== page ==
Richard North, 29/10/2014  

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An intriguing piece in the Mail highlights an Ipsos Mori poll which compares public perception with reality. And of each of a number of high profile issues, from teen pregnancies to jobs and immigration, the poll shows public perception is at odds with reality.

Details are on the poll website and also given a treatment in the Independent, which has the British people being "ignorant" about "almost everything". Two comparisons stand out: the proportion of immigrants is put at 24 percent, when the reality is 13 percent, and the proportion of Muslims is put at 21 percent, when the real figure is five percent.

Interestingly, we are not alone in this. Says Ipsos Mori, diplomatically, the rest of the world is just as wrong. Across the 14 countries where the poll was conducted, the public thought immigration was over twice the actual level. The average guess was that 24 percent of the population was born abroad, when the actual figure is 11 percent.

That overall figure includes some massive overestimates: the US public thinks 32 percent of the population are immigrants when the actual is 13 percent. In Italy the public think 30 percent are immigrants when it's actually seven percent. In Belgium the public think it's 29 percent, when it's actually ten percent.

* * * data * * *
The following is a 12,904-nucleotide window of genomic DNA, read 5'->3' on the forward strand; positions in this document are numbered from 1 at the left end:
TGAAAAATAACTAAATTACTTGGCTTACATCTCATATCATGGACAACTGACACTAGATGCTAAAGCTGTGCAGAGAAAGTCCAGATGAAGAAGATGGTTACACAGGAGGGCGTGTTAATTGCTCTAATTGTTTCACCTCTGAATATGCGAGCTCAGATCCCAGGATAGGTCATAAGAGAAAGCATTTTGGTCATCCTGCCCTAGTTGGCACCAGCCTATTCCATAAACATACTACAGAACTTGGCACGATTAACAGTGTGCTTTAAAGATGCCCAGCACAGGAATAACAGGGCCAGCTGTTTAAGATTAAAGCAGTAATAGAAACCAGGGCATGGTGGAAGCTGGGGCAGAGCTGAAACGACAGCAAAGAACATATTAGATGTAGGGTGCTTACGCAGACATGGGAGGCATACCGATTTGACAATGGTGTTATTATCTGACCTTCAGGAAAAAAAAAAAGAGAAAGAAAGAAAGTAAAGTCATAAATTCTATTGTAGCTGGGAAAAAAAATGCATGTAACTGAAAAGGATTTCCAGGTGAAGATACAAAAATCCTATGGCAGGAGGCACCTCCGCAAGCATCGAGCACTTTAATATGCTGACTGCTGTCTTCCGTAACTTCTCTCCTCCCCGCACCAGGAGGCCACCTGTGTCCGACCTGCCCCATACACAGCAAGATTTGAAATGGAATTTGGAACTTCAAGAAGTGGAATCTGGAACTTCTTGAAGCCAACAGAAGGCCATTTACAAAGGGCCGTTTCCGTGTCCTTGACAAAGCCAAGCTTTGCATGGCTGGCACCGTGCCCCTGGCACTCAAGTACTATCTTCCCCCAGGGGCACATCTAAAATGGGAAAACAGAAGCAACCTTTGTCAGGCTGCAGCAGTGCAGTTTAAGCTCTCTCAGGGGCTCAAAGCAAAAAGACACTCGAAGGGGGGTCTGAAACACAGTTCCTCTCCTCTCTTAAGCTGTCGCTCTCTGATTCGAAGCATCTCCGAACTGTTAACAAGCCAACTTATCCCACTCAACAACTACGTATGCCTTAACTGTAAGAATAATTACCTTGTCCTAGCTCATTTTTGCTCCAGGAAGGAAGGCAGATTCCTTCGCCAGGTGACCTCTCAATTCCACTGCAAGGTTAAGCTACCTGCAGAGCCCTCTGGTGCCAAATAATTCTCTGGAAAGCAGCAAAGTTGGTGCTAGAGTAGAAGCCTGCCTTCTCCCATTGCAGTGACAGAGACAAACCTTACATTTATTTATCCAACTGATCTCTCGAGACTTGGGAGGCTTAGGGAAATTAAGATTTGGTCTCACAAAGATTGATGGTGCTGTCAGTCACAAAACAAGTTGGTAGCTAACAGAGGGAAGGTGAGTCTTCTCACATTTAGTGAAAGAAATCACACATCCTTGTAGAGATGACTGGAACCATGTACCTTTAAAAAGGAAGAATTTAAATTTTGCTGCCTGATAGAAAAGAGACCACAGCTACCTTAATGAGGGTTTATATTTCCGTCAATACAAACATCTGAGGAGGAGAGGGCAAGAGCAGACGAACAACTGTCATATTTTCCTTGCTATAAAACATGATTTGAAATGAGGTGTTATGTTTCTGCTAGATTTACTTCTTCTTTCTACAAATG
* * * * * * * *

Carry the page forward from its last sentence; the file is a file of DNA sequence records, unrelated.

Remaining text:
What is not discussed so far, though, is the political implications of this survey. It would be interesting, for instance, to carry out the same poll amongst MPs and then compare the differences. Possibly, there would a significant difference in relative perceptions, which could account for the charge that politicians are "out of touch".

Certainly, if perceptions are markedly different, and representatives are closer to the reality than their voters, this would mean that the antagonism towards the "political class" is being fuelled by ignorance.

In this scenario, the greater the ignorance, the more strident the antagonism, which may explain the "shouty, ranty" behaviour of UKIP supporters (or "kiptoids", as some are suggesting they should be called).

In writing history, one of the greater difficulties in assessing the reactions of key characters is not so much trying to work out what they knew, but in understanding what they didn't know.

Maybe we're dealing with the same phenomenon here, in that MPs and others have vastly under-estimated the ignorance – and thus the distortion in the perception – of the British public. After all, if they are unaware that the public sees a problem as twice as serious as it actually is, then their responses are going to be seen to be inadequate.

From this, though, devolves an interesting quandary. Should policy-makers seek to educate voters – and thereby correct their perceptions – or respond to public perception, even though it is wrong? And, if they don't do the latter, how do they avoid the charge that they are ignoring public opinion?


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